Asking people to continue to compete for your business is always a good idea. It holds them accountable and keeps you in line with the market. You get an understanding from multiple providers of what is fair market pricing. And if you’re bidding with 10+ providers, you’re going to know what a fair market is based on the results that you see.
For the last three years, you just needed to survive. You weren’t in the position to ask people to compete for your business. Now, it’s time for negotiations, to optimize networks and start looking at the RFPs that are out there.
Chausovsky: What are some specific points of advice that you could offer to companies if they want to be viewed as good customers in the eyes of the shippers? What do they need to focus on to get the preferential rates rather than the ‘difficult customer’ rate?
Jones: When you hear things like, “It’s going to be a shipper’s market,” that does not mean you can stop making yourself attractive. Your number one priority when you are contracting with anyone in the logistics and supply chain space is to be their shipper of choice. You’ll see it show up in your pricing. If you have bad detention times or dwell times, single shipments, using paperwork as opposed to electronic documentation or have short lead times, those things directly affect carriers’ operational margins. That’s how they price freight. The way you affect their operations gets built into the way they price your quote. If you are difficult and have a lot of requirements for how they pick, pack, ship and communicate with you, you’ll probably get priced higher than someone who is a simple pallet-in/pallet-out.
I encourage everyone to be talking with their providers and ask for honest feedback on how they can improve.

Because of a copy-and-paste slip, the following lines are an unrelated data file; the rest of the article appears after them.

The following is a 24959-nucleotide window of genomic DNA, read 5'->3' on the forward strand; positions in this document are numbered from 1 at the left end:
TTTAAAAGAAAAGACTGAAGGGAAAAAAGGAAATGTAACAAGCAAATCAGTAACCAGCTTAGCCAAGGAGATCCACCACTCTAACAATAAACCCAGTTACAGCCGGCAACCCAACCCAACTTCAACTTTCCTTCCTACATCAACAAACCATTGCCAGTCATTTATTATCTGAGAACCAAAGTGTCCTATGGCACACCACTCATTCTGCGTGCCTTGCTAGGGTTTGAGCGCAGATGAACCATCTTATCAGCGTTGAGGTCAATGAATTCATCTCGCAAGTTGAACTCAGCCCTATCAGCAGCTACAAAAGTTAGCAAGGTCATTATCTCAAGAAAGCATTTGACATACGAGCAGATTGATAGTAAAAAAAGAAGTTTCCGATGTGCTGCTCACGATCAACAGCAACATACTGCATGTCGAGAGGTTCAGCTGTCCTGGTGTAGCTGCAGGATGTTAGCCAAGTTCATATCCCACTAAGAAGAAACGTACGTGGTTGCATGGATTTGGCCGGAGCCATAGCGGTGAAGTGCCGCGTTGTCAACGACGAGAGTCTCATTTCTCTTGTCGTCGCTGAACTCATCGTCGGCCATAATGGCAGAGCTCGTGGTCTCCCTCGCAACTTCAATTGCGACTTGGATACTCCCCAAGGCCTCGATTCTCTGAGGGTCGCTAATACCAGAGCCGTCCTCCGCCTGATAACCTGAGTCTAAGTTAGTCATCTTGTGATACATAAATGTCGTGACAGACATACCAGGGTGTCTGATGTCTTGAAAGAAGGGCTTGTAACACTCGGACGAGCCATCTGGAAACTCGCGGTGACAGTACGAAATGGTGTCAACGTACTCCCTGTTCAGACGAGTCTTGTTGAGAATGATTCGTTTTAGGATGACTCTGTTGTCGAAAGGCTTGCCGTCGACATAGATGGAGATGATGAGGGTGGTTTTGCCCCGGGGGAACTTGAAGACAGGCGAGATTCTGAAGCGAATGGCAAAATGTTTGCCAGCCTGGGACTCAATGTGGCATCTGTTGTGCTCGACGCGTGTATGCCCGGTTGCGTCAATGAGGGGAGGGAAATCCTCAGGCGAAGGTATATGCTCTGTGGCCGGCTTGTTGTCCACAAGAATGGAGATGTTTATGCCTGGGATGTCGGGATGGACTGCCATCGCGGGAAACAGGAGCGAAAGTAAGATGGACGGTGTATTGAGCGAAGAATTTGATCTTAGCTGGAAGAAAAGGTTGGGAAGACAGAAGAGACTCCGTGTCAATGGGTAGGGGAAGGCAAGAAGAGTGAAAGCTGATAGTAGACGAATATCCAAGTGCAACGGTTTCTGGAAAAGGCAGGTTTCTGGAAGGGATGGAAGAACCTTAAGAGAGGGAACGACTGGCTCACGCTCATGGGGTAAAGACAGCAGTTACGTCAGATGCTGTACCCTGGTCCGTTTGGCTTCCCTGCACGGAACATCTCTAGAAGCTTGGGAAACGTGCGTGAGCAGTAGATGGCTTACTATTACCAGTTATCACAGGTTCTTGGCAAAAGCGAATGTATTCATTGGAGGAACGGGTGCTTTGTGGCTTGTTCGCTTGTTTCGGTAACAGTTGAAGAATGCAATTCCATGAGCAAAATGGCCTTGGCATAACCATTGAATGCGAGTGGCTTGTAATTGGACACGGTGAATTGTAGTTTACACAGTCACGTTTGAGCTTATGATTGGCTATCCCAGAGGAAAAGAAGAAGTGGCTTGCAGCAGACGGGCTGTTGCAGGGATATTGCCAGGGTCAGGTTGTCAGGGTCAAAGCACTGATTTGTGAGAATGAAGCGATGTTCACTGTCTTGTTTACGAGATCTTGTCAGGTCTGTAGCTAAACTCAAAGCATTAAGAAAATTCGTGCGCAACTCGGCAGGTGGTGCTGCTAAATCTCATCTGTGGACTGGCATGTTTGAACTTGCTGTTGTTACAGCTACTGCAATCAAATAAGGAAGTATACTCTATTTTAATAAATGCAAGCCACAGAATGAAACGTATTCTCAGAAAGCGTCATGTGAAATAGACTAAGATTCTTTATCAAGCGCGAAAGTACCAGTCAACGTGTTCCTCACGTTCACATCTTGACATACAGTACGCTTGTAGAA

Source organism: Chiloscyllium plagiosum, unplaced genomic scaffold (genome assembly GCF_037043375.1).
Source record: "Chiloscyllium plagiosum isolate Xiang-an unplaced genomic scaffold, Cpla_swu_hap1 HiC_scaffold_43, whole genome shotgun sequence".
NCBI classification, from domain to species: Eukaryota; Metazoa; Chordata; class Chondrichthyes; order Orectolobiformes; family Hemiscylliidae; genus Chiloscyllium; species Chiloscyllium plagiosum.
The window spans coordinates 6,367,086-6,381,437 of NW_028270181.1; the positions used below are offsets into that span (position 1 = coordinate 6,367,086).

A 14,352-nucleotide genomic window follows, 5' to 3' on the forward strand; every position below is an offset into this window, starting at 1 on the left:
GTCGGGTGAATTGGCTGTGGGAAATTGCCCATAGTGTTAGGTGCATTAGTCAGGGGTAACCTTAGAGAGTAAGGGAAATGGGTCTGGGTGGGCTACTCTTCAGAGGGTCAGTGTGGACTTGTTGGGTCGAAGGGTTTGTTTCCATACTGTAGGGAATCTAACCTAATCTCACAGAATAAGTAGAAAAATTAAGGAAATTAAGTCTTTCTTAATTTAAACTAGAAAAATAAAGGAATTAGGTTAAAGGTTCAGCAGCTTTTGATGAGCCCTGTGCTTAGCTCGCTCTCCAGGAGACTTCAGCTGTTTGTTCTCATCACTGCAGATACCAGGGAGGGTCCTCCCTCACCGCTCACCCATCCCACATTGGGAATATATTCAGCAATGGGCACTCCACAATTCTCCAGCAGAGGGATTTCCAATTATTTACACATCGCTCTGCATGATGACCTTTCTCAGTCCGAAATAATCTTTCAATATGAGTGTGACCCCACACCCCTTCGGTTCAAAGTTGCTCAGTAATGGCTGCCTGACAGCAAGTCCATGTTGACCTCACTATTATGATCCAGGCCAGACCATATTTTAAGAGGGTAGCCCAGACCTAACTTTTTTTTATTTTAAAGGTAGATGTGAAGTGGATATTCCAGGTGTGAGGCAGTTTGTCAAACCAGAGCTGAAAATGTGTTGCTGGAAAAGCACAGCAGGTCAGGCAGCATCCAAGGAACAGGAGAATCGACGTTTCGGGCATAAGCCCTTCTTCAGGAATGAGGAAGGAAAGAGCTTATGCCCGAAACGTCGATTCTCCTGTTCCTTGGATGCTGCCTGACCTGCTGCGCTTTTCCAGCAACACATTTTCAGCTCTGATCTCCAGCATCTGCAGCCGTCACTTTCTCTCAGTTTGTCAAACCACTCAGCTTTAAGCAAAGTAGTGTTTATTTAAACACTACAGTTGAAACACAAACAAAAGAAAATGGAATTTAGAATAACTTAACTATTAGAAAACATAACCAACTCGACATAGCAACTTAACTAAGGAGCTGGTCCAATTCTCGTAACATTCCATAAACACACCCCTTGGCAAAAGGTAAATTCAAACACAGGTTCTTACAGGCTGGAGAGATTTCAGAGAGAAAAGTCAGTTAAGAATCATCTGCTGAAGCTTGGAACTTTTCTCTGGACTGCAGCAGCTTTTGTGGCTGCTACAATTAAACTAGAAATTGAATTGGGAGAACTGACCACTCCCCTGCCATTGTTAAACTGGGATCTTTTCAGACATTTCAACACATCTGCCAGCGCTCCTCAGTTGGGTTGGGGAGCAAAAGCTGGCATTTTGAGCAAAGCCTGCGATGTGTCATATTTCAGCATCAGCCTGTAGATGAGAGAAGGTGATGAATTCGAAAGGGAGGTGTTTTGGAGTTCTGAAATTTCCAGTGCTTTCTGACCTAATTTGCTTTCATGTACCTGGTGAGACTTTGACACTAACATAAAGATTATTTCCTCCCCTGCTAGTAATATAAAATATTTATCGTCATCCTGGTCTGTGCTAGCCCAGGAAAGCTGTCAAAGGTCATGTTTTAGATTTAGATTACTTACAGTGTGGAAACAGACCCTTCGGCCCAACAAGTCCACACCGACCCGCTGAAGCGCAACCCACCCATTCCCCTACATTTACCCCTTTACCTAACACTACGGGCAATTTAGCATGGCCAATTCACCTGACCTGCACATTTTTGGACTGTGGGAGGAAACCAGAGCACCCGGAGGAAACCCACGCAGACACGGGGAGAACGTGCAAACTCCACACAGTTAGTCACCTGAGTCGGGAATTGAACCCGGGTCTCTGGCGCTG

C.H. Robinson did an internal data study and found shippers and/or receivers with long dwell times are directly correlated with higher tenure rejections and higher rates. The worst thing you can do is make your carrier wait — their time is money. If they are not moving that truck, they are not making money. You have to be efficient with your loading times at your loading docks. There are a lot of ways you can get creative. Maybe you need to have multiple shifts. A lot of carriers run 24 hours. Drop trailers have also become big because of their flexibility. You can have a carrier come in, drop their trailer in your yard and you have all night to load it. Then, they come back the next day to pick it up. Meanwhile, they get to do something else.
The challenging part is if you are a shipper or distributor and using a third-party warehouse that is notoriously bad at that, you pay for it. It can be problematic in the distribution space when leaning on third-party providers. What if they don’t care how long the carriers wait because they aren’t paying the freight? If you have problematic shippers or receivers, you will start to see rejections. Then, you find yourself spot shopping with a bunch of different carriers. You increase the likelihood of mistakes because there is no consistency in your relationships.
Chausovsky: When you consider the economic data and the landscape, what is a good gauge of future conditions for freight markets in distribution?